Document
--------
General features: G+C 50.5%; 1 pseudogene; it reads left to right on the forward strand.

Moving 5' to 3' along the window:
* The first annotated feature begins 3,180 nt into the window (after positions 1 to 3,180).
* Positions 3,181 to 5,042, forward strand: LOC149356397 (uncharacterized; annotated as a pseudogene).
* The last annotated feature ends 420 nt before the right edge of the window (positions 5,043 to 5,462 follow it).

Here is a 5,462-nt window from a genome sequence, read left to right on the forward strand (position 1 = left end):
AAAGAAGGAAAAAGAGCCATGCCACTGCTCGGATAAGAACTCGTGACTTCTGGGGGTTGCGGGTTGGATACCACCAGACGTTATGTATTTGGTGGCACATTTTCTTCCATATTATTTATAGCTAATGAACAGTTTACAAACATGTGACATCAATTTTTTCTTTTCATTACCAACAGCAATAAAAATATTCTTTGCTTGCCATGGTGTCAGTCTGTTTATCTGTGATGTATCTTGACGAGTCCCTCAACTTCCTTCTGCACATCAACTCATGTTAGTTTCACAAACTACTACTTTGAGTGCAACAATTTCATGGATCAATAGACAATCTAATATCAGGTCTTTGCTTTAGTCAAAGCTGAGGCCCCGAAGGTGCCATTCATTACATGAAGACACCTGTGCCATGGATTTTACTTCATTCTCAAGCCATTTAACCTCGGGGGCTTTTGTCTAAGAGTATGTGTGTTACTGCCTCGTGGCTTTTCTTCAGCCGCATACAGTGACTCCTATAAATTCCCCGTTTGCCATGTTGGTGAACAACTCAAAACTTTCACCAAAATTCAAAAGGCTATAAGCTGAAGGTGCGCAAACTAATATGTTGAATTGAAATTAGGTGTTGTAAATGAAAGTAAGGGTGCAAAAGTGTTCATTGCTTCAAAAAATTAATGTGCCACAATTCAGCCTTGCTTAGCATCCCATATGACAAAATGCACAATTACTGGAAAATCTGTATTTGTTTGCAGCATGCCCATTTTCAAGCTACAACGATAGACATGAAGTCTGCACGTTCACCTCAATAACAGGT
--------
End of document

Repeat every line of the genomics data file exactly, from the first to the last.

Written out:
General features: G+C 50.5%; 1 pseudogene; it reads left to right on the forward strand.

Moving 5' to 3' along the window:
* The first annotated feature begins 3,180 nt into the window (after positions 1 to 3,180).
* Positions 3,181 to 5,042, forward strand: LOC149356397 (uncharacterized; annotated as a pseudogene).
* The last annotated feature ends 420 nt before the right edge of the window (positions 5,043 to 5,462 follow it).

Here is a 5,462-nt window from a genome sequence, read left to right on the forward strand (position 1 = left end):
AAAGAAGGAAAAAGAGCCATGCCACTGCTCGGATAAGAACTCGTGACTTCTGGGGGTTGCGGGTTGGATACCACCAGACGTTATGTATTTGGTGGCACATTTTCTTCCATATTATTTATAGCTAATGAACAGTTTACAAACATGTGACATCAATTTTTTCTTTTCATTACCAACAGCAATAAAAATATTCTTTGCTTGCCATGGTGTCAGTCTGTTTATCTGTGATGTATCTTGACGAGTCCCTCAACTTCCTTCTGCACATCAACTCATGTTAGTTTCACAAACTACTACTTTGAGTGCAACAATTTCATGGATCAATAGACAATCTAATATCAGGTCTTTGCTTTAGTCAAAGCTGAGGCCCCGAAGGTGCCATTCATTACATGAAGACACCTGTGCCATGGATTTTACTTCATTCTCAAGCCATTTAACCTCGGGGGCTTTTGTCTAAGAGTATGTGTGTTACTGCCTCGTGGCTTTTCTTCAGCCGCATACAGTGACTCCTATAAATTCCCCGTTTGCCATGTTGGTGAACAACTCAAAACTTTCACCAAAATTCAAAAGGCTATAAGCTGAAGGTGCGCAAACTAATATGTTGAATTGAAATTAGGTGTTGTAAATGAAAGTAAGGGTGCAAAAGTGTTCATTGCTTCAAAAAATTAATGTGCCACAATTCAGCCTTGCTTAGCATCCCATATGACAAAATGCACAATTACTGGAAAATCTGTATTTGTTTGCAGCATGCCCATTTTCAAGCTACAACGATAGACATGAAGTCTGCACGTTCACCTCAATAACAGGT